DUBAI // Banned from cooking in their accommodations after a fire that gutted an onion and potato warehouse, workers at Al Aweer fruits and vegetable market have resorted to paying restaurants to let them use their kitchens. The municipality has enforced a ban on cooking in the market, which includes the quarters of more than 7,000 workers, leaving them struggling to find an affordable meal each day.
The curb on cooking followed a fire last month that burnt down 24 shops and destroyed tons of goods. Although an investigation into the cause of the fire continues, traders believe it may have been triggered by cooking done in the warehouse. Last week, municipality officials confiscated several gas cylinders and stoves from the rooms of workers. That left the workers with limited options for their meals.
"There is too much rush in all the restaurants," said M Kutty. "We can't waste an hour in a restaurant in between work. Most of us are missing lunch. "Sometimes we pay restaurants to let us cook in their kitchen. If we get an hour, we can cook food that would last us for a couple of days." Workers said municipality officers were also blocking food parcels from being brought into the accommodations from restaurants on mini-vans, as it is illegal to sell such packets in the market.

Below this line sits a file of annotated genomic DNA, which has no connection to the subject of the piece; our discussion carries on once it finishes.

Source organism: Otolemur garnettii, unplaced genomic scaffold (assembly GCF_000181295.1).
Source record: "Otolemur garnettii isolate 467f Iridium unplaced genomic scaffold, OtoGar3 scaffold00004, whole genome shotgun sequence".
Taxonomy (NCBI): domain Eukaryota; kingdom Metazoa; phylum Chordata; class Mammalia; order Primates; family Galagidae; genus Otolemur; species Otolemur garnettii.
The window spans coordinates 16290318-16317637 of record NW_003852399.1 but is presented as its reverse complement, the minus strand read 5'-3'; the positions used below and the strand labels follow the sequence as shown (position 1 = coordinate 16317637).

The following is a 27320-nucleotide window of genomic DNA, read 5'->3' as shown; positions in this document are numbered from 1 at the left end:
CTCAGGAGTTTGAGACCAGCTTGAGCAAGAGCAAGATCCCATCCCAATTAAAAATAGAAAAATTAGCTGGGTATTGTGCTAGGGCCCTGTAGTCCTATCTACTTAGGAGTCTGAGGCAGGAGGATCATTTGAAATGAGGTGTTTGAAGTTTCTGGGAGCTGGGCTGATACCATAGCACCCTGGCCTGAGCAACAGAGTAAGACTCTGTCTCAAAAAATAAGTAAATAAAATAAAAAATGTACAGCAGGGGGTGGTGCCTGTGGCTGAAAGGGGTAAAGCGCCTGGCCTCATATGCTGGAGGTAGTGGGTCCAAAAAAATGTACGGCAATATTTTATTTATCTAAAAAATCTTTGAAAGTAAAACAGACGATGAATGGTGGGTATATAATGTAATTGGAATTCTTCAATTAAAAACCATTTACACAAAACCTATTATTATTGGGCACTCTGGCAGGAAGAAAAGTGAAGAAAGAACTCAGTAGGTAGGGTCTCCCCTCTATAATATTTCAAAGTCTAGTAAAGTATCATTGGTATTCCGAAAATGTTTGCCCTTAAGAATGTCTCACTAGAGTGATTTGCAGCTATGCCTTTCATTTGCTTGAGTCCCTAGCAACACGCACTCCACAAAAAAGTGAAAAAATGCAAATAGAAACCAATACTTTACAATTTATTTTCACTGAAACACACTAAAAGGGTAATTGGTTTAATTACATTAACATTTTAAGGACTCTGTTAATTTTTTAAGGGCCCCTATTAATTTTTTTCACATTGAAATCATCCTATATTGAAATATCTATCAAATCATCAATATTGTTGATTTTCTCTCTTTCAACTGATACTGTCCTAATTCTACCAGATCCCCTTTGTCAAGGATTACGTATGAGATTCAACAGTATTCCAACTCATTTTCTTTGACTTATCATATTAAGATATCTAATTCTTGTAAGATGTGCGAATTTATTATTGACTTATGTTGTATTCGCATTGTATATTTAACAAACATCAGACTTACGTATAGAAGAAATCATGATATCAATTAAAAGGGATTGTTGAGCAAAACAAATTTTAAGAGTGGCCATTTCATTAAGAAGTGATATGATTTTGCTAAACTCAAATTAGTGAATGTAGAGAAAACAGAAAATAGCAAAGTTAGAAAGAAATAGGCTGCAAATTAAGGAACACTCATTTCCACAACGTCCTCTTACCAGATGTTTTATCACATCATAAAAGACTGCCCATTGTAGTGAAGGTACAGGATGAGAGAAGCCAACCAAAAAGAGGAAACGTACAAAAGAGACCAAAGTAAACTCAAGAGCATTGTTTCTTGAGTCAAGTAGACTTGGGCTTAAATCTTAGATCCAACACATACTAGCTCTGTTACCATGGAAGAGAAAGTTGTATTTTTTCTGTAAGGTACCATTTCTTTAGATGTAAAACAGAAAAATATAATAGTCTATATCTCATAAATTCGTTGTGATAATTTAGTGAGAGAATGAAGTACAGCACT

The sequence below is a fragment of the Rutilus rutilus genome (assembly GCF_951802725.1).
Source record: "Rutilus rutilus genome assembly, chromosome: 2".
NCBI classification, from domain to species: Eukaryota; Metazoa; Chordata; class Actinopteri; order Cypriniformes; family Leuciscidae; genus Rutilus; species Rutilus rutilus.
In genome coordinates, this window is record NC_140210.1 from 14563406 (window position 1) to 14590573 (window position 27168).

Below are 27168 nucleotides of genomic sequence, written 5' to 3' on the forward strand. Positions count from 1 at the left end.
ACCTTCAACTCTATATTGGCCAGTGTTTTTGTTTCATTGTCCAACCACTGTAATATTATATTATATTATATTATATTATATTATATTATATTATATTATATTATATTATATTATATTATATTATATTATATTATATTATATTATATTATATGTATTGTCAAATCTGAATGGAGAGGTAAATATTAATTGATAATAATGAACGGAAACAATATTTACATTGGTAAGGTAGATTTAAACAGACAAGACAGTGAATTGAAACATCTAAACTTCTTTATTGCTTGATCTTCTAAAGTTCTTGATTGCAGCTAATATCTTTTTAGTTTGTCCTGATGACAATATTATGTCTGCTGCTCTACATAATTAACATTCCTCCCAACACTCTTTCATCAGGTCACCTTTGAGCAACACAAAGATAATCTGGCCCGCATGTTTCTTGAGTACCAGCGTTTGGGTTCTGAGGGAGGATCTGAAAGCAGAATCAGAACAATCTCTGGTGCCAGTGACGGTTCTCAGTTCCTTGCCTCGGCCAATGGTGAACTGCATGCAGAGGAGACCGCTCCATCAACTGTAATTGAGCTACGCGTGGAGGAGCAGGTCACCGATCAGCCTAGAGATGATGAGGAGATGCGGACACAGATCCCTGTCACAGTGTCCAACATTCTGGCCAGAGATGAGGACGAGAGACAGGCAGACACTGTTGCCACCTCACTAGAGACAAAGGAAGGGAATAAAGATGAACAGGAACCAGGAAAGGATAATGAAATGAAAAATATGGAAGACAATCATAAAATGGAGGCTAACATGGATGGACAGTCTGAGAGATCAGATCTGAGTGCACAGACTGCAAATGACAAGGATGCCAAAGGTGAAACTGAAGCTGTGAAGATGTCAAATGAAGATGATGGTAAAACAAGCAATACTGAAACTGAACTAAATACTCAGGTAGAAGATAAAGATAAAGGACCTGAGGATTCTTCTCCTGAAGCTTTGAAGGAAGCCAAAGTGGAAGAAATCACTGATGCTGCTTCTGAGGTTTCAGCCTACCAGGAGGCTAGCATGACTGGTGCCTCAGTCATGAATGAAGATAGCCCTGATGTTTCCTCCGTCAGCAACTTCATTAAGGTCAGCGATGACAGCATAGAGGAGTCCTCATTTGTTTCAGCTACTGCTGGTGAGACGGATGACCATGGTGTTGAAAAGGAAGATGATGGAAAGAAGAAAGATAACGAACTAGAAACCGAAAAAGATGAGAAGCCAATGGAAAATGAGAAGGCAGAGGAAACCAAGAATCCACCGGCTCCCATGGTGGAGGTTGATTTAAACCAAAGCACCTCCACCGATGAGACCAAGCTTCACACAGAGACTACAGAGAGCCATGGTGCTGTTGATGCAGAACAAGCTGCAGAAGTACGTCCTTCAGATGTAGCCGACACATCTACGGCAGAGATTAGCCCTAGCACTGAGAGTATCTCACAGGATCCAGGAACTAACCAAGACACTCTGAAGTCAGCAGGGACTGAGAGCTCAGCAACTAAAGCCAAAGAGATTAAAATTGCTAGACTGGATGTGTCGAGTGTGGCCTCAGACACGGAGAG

Large queues were seen over the last few days in front of trucks and vans selling food near the market. Municipality officials are expected to meet traders today to seek a solution to the problem. "Companies are responsible for the wellness of the workers, and this should be their priority," said Khalifa Hareb, the director of assets management department at Dubai Municipality, which is in charge of the market. "We will ask the companies to provide food to the workers."
The municipality maintained that cooking had always been illegal at the warehouse and the enforcement was part of its effort to improve fire safety. Al Aweer is one of the largest storage facilities in the emirate, with hundreds of cargo trucks arriving each day with fresh foodstuffs. Most of the workers are from India, Pakistan or Bangladesh and their jobs include driving, loading and unloading or doing odd jobs. They earn about Dh20 to Dh30 per day.
Traders said they were concerned about the decision to ban cooking and worried about the health of their staff. "There is no solution to the problem yet, but we have expressed our concerns to the authorities," said one trader, who asked that his name not be used. firstname.lastname@example.org